Do I still strive for perfection?  Every. Single.  Day.  And every day I am reminded, in some way, that I will never achieve perfection.  And you know what?  That’s okay.  The French playwright, Pierre Corneille, once said “we never taste happiness in perfection, our most fortunate successes are mixed with sadness.”  While we all try to be perfect and live a perfect life, don’t we all feel much more accomplished and successful when we’ve faced failureDSC00481 and risen above it?  And who is to say what a perfect life is?  Many would have said that Robin Williams had the perfect life, but alas, he did not think it true.

As Father Paul pointed out to me those many years ago, humans are not perfect, and we never will be.  Michelangelo said “The true work of art is but a shadow of the divine perfection.”  A perfect sunset?  Yes.  The perfect novel?  Probably not.  While we all should try to attain perfection in our lives so as to be worthy of the life God has given to us, we will all fail over and over again.  That is how we learn and grow and become the person we are meant to be.  So I will continue to work towards perfection as I journey through life, but I will remember that I will, and must, make mistakes along the way.  For as the great novelist Margaret Atwood so truthfully said “If I waited for perfection… I would never write a word.”

Amy Schisler is an author of mystery and suspense novels.  Her first book, A Place to Call Home may be purchased in stores, online, and through ibooks.  Her previously published children’s book, Crabbing With Granddad may be purchased in stores and on Amazon.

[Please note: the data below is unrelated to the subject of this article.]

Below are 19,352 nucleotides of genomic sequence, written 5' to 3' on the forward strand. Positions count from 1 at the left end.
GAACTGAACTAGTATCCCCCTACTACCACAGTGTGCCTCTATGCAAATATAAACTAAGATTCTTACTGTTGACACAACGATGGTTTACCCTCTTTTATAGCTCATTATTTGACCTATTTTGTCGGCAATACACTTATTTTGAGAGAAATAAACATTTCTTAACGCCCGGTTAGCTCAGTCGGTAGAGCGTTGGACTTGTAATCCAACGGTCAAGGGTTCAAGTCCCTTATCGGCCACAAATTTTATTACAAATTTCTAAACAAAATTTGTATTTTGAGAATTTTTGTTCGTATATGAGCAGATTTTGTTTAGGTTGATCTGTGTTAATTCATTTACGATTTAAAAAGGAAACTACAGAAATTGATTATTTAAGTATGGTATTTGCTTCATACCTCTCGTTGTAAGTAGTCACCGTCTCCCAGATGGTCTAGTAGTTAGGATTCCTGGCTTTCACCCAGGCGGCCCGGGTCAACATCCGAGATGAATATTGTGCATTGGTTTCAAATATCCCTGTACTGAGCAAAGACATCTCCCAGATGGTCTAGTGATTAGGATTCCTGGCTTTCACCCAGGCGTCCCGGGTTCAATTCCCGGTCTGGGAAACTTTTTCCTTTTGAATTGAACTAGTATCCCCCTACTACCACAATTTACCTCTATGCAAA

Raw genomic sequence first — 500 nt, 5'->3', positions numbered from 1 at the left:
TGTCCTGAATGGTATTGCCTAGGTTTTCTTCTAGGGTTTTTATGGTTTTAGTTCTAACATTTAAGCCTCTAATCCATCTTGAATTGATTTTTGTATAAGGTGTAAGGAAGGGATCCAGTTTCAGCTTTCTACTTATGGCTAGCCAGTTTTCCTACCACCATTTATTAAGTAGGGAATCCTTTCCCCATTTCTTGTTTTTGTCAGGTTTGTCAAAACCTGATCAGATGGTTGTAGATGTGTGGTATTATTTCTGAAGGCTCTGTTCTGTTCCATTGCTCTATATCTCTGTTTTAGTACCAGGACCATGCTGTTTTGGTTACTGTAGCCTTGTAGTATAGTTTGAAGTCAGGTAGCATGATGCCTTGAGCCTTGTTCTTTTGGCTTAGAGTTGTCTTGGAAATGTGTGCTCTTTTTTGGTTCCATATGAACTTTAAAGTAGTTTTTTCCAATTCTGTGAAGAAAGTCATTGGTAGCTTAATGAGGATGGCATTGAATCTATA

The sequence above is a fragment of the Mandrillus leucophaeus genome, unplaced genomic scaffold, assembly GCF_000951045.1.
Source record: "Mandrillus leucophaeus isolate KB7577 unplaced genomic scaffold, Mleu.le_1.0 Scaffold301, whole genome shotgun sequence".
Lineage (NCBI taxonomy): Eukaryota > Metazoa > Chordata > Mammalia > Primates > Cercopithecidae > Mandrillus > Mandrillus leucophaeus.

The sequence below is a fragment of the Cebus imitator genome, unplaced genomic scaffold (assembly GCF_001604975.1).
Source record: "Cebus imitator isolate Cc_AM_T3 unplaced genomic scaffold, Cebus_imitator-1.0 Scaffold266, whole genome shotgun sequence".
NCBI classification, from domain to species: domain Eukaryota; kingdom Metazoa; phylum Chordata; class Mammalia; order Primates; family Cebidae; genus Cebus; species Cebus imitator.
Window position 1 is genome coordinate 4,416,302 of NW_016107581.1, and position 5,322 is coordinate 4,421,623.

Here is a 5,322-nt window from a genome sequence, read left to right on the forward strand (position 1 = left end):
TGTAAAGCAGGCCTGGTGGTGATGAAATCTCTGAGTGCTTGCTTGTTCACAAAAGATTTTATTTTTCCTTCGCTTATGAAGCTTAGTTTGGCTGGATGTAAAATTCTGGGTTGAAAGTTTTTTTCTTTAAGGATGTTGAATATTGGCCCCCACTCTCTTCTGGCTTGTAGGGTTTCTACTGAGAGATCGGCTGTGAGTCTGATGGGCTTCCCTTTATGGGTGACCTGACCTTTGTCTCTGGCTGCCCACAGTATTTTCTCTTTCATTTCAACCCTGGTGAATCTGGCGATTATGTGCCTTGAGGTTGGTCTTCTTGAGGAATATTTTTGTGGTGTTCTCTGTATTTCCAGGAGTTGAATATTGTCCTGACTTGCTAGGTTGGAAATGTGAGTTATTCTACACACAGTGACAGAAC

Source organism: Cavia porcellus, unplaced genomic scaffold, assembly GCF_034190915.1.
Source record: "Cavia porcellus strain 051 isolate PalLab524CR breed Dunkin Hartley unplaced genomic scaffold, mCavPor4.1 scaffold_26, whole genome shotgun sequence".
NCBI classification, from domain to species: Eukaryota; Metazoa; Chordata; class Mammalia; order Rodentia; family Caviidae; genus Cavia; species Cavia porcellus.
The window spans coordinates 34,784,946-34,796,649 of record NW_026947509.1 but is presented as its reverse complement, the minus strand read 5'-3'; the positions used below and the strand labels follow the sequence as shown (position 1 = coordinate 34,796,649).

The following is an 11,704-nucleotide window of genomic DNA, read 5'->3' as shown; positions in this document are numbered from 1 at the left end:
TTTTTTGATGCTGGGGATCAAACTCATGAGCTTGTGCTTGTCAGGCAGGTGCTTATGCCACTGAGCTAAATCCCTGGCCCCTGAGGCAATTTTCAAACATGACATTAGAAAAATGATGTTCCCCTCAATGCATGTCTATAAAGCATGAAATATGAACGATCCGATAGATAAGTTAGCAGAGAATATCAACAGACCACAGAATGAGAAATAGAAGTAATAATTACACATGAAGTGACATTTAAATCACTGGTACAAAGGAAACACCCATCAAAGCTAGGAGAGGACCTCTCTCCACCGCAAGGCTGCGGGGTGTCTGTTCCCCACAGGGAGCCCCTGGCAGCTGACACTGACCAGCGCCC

You may follow Amy at on Twitter @AmySchislerAuth and on her web site

The Message of the Sunset

There’s something about a sunset, isn’t there? It’s more than just the beautiful colors across the horizon and the way the sun dips just behind it all until the edge of the Earth seems to drink it in and swallow it down. No matter where I am in the world, I am fascinated by sunsets. Oh yes, a sunrise is beautiful and signals the beginning of a new day, a new chance, but it doesn’t compare to a sunset.

I’ve been lucky enough to see the sunset from the top of a mountain in the Rockies, over the Arno in Florence, Italy, across the quicksand in Mont St. Michel, France, and from across the Caribbean Sea in the islands and in South America. Whether on a business trip with my husband or backpacking across Europe with my daughter after her high school graduation, each sunset has been spectacular and presented, not the promise, but the possibility of new day.

While the sunrise ensures that those who made it through the night will have the pleasure to welcome a new day, the sunset only fulfills the promise that you lived that day and the ones before it. Is that sad? I think not. While there are many roads you may travel tomorrow and many adventures still ahead, all we really have when we are called home is what we did and how we lived today, and yesterday, and before any of the countless sunsets we witnessed. Every sunset allows us to assess our day and our actions, to bathe in the glory of our current existence, and to relish in the simple things in life. To watch a flaming ball of fire as it seemingly falls into the ocean where it is extinguished amid a palette of blues, purples, and pinks is just a small gift we are given. Savor it every chance you get.

Where will you be at sunset tonight?